Seasonal rarities & new additions!

In preparation for my trip to Tranquilo Bay I’d been scouring bird lists & cross referencing eBird reports to see what species occurred there. Living on the gulf coast of South Florida and with over a dozen past visits to Guatemala, Honduras, Costa Rica, Panama and Ecuador, I knew there would be many familiar species. Ranging from common Florida “yardbirds” to species I’d only encountered once or twice, but I was pleasantly surprised by the large number of species listed that I’d never seen (Bocas del Toro region has a high incidence of regional endemism). Whether familiar or brand new species, I’d long since determined that every sighting and wildlife encounter always brings a chance for new discovery, and I was thrilled at the prospect of returning to the tropics after a few years away and refreshing my memories of these seldom seen species! 

In my research, I was not surprised to note comparatively few June eBird reports from the Bocas Del Toro region (June is likely the least birded month in most areas with the fewest reports). On a phone conversation, I’d told owner Jim Kimball that I was looking forward to birding during this comparatively unexplored season, hoping we might turn up some surprises and add some meaningful local sightings. Jim replied that he was equally excited to get out and do some exploring, mentioning that he had “feathered fiends” on the mainland he hadn’t seen in over a year. At that moment, I knew Jim and I would get along just fine. It also reminded me that the many wildlife guides and lodge owners in the tropics, had been locked down and struggling over the past 16 months as well.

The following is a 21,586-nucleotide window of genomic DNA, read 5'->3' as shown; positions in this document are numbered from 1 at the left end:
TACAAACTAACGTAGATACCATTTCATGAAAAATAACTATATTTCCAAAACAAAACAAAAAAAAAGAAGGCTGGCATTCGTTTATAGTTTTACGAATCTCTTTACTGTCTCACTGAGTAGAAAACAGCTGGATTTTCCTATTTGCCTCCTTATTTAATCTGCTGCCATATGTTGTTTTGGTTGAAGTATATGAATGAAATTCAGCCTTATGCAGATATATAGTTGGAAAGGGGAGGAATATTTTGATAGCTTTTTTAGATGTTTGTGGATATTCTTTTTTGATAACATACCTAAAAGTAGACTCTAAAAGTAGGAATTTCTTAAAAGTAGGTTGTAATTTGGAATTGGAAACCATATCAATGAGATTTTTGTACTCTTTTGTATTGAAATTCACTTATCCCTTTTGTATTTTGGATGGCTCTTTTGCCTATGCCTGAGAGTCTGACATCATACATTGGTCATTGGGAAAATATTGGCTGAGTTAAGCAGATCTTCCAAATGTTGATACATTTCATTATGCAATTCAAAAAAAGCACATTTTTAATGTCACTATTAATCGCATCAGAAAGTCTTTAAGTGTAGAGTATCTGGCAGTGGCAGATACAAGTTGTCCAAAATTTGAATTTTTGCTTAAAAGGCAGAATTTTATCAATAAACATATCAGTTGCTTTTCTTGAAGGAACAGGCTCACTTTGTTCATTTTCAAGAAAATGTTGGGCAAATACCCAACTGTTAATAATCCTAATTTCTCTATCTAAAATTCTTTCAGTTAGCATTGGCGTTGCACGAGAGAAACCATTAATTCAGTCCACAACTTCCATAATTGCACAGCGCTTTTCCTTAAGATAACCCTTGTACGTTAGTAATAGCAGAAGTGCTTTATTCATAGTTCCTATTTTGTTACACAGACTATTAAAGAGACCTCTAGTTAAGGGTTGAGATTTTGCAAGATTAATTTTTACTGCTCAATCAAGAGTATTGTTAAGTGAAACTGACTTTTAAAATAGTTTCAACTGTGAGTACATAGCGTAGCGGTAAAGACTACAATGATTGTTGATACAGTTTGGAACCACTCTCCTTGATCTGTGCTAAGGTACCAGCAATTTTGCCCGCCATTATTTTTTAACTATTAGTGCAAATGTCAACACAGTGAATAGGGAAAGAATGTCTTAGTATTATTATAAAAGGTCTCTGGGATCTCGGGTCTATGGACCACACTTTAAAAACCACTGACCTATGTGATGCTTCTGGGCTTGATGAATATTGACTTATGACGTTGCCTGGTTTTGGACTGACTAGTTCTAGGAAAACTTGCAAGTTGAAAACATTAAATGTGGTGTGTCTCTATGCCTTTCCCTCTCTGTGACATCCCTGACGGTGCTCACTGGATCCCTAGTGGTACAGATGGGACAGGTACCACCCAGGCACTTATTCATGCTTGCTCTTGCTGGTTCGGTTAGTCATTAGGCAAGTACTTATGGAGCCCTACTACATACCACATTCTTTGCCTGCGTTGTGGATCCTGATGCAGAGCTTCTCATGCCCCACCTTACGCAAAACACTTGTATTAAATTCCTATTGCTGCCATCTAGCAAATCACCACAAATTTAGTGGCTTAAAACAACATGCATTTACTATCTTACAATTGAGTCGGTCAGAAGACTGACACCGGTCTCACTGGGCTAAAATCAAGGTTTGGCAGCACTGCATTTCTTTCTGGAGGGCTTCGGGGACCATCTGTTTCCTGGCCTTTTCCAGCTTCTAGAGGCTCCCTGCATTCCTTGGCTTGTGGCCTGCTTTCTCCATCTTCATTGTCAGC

As expected, Luis Gles (a professional bird guide & researcher from SE Florida) and I encountered an amazing assortment of tropical birds and wildlife over our first two full days at Tranquilo Bay. Some were “old friends” & some new acquaintances, but none of these had been truly unexpected sightings. On day three, we set off early making our way across glassy calm waters toward the “Snyder Canal”. The golden morning light reflected beautifully off the water as we sped along passing perched Frigatebirds and a lone Brown Noddy. Numerous Black Terns in non-breeding plumage were bounding along the protected channels between mangrove islands throughout, and Brown Boobies glided low over the water with their bills gleaming brilliantly in the morning sun. Sharp-eyed Luis picked out an extremely pale Parasitic Jaeger lifting off the water and flying a short distance before lighting again. 

(Over our all too short week here we would photo document three distinctly different individual Parasitic Jaegers and count dozens of Black Terns, leading me to assume these non-breeding birds over-summer in these rich tropical waters in their first years rather than risking arduous migrations until they were ready to breed.)

Our friendly guides Jim, Natalia & Ramon had educated us on the local wildlife species and had shown us loads of species that we had little to no experience with. However, when we motored into the broad, tidal expanses of the Changuinola River mouth this changed a bit as the birding took on a very familiar feel. As the wide river opened-up before us, we began scanning the many sand flats and grassy edges noting birds we knew well from our South Florida homes. Black-bellied Whistling Ducks and Royal Terns were abundant on the exposed sand bars and Ramon picked out a pair of locally uncommon Black Skimmers roosting among them. There were less than a dozen reports of this species locally in total and this was only a third summer report for the region.